To avoid making a bad decision, I set everything up and wait. I discard anything that doesn’t fall into my already set parameters. This is how I found our latest car. A 2005 Honda Accord LX. We were looking at an Accord because, in my opinion, it falls under the “smart spending” category. It’s a long lasting car with great gas mileage. I know that this type of car will give me a lot of bang for my buck.
It took a few weeks of patiently searching to find the listing for the Accord. I found it on Craigslist.org. I called the guy and asked if we could come check it out. We met at his place, and the negotiation began.
Negotiating Used Car Price
This is, in my opinion, is the most valuable part of the process. The listing for the 2005 Honda Accord was for $9,500. It seemed to be in great condition, and it was in range of what we were willing to pay. So I Bluebooked it:
I use Kelley Blue Book to determine the car value, but you could use many services. There are a lot of reasons why you would want to know the value, some more obvious than others. Here are a few reasons I like to know value:
- It can help negotiate the price of the vehicle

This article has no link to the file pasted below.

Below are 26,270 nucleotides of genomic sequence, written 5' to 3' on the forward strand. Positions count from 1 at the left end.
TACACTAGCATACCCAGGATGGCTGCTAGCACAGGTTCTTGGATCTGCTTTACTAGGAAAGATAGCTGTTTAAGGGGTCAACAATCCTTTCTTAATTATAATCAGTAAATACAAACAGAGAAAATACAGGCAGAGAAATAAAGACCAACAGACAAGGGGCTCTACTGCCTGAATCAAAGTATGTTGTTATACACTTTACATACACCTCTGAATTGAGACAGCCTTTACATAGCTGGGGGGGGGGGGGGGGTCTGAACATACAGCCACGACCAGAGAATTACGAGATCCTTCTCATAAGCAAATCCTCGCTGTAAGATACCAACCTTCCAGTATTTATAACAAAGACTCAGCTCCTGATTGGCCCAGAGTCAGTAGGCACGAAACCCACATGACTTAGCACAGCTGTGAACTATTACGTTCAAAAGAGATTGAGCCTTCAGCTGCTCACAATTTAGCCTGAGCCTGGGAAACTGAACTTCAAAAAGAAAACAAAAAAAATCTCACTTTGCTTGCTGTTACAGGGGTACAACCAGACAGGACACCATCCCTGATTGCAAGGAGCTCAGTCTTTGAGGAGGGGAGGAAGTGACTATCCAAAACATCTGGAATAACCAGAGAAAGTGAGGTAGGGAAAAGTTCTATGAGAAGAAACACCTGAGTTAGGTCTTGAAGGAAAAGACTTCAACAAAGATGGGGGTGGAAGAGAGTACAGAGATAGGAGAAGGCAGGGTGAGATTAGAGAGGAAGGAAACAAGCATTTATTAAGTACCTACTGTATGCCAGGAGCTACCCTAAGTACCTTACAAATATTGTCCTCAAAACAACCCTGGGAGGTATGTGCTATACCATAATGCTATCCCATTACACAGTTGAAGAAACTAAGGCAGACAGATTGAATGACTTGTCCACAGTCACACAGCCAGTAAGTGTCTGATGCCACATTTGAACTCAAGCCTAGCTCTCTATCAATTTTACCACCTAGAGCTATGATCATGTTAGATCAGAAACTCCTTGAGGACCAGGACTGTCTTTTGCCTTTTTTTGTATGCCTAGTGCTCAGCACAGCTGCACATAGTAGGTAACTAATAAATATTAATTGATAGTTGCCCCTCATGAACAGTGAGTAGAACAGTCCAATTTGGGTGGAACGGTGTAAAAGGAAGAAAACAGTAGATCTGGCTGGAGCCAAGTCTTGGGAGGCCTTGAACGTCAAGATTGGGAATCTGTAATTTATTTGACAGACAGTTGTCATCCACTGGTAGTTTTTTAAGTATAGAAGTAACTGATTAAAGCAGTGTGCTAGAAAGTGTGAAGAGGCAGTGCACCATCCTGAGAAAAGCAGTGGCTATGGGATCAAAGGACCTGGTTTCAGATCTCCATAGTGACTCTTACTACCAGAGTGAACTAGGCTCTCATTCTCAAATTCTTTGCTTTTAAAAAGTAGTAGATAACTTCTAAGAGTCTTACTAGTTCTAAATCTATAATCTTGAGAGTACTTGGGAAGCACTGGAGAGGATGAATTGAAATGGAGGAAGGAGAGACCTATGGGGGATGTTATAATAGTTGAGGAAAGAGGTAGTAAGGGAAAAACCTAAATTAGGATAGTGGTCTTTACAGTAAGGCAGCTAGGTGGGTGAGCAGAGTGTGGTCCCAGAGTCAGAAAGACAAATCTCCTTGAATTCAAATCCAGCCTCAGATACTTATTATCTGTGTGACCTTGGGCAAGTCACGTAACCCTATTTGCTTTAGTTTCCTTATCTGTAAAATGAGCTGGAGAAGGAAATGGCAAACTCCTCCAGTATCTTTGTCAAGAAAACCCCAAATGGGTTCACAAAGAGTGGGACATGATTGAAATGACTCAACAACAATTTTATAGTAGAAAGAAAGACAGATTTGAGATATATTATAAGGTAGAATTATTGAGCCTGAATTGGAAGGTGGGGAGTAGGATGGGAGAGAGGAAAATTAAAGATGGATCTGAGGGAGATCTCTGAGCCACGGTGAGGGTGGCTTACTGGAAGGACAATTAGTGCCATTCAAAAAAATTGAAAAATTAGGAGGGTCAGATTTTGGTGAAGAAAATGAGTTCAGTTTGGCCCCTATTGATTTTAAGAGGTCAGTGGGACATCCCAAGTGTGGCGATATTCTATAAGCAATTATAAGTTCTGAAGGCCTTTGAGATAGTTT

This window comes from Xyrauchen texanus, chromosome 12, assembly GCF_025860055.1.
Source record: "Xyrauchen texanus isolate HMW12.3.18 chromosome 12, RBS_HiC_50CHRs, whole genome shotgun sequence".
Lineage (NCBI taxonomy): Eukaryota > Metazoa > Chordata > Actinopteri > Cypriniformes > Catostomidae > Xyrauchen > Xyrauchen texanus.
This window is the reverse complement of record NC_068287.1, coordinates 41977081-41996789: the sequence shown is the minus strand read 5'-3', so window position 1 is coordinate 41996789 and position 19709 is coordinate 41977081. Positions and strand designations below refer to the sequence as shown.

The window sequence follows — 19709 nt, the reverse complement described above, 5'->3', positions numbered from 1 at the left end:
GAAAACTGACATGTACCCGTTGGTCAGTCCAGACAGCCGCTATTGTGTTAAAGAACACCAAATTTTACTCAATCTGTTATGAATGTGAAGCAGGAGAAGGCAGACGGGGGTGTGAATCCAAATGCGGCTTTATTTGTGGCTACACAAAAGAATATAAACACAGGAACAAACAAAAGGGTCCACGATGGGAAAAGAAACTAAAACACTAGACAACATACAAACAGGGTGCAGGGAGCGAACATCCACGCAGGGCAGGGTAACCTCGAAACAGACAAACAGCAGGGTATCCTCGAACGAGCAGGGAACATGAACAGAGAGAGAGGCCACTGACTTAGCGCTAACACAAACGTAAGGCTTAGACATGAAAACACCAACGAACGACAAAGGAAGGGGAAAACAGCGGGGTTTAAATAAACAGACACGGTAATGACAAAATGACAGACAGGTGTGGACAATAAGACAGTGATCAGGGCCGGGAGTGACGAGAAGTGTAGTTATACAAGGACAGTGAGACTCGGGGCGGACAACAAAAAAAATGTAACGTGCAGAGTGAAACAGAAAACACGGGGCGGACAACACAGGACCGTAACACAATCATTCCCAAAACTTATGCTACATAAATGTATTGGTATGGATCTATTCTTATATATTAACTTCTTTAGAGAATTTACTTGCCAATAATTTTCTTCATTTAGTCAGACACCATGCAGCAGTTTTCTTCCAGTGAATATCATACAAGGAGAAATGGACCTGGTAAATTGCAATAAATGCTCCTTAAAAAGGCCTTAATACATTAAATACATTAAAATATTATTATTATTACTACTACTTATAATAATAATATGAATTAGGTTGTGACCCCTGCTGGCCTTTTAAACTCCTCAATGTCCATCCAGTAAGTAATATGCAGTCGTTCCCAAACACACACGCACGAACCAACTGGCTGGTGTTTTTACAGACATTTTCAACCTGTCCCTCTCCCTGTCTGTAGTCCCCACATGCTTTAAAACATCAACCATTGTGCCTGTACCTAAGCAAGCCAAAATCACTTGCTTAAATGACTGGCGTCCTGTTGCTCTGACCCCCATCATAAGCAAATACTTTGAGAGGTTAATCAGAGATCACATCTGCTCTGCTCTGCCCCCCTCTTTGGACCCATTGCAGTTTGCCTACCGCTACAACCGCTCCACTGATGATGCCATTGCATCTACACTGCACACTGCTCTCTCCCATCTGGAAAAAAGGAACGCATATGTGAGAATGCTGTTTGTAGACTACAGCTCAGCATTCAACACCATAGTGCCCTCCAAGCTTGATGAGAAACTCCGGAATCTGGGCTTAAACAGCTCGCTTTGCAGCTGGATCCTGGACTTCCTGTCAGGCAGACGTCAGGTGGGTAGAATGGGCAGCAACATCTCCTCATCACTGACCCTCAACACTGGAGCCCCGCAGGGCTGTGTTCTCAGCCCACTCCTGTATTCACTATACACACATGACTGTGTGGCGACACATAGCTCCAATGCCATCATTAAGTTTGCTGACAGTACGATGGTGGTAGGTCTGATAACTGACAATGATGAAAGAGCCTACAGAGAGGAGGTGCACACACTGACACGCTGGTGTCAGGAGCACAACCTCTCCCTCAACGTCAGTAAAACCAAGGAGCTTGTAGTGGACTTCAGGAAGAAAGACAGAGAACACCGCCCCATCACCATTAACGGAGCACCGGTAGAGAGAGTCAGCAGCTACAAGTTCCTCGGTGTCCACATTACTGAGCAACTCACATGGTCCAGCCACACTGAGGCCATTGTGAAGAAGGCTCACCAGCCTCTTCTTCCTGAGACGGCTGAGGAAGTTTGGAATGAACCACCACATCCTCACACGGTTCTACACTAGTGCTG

- It helps determine what I could sell it for if I needed to sell it
- It’s the benchmark that determine’s if I got a deal, and how good of a deal I got.
The Kelley Blue Book value for the Honda Accord was $11,075 in excellent condition for a private party purchase.
I waited about 3 weeks to find this deal. By the time I saw it, I knew it was a good deal, and as long as nothing was wrong with it, and everything was as advertised, I was ready to buy.
After we met with the couple that owned it, took it for a drive, and grilled them with questions, we knew we didn’t want to pass up this deal (plus it was black like we wanted). The car was in pristine condition (she even shopped around for the exact tires that came with it when she bought it new), the owner’s were meticulous, and it had well under the mileage we were looking for.
This is a critical moment- you could agree to buy the car, or you can use a few more tips to get the ultimate deal. I’ll tell you now, I rarely pay full price for anything, including a listing like this. It’s not always easy though. You’re excited, but you know you shouldn’t show it too much. My wife is the best (I could almost make a tip here about not bringing the spouse that can’t control emotion), but she looked like the joker with the size of her smile. Unlike the joker, however, I didn’t want to put that smile on her face… just yet anyway. We still needed to negotiate.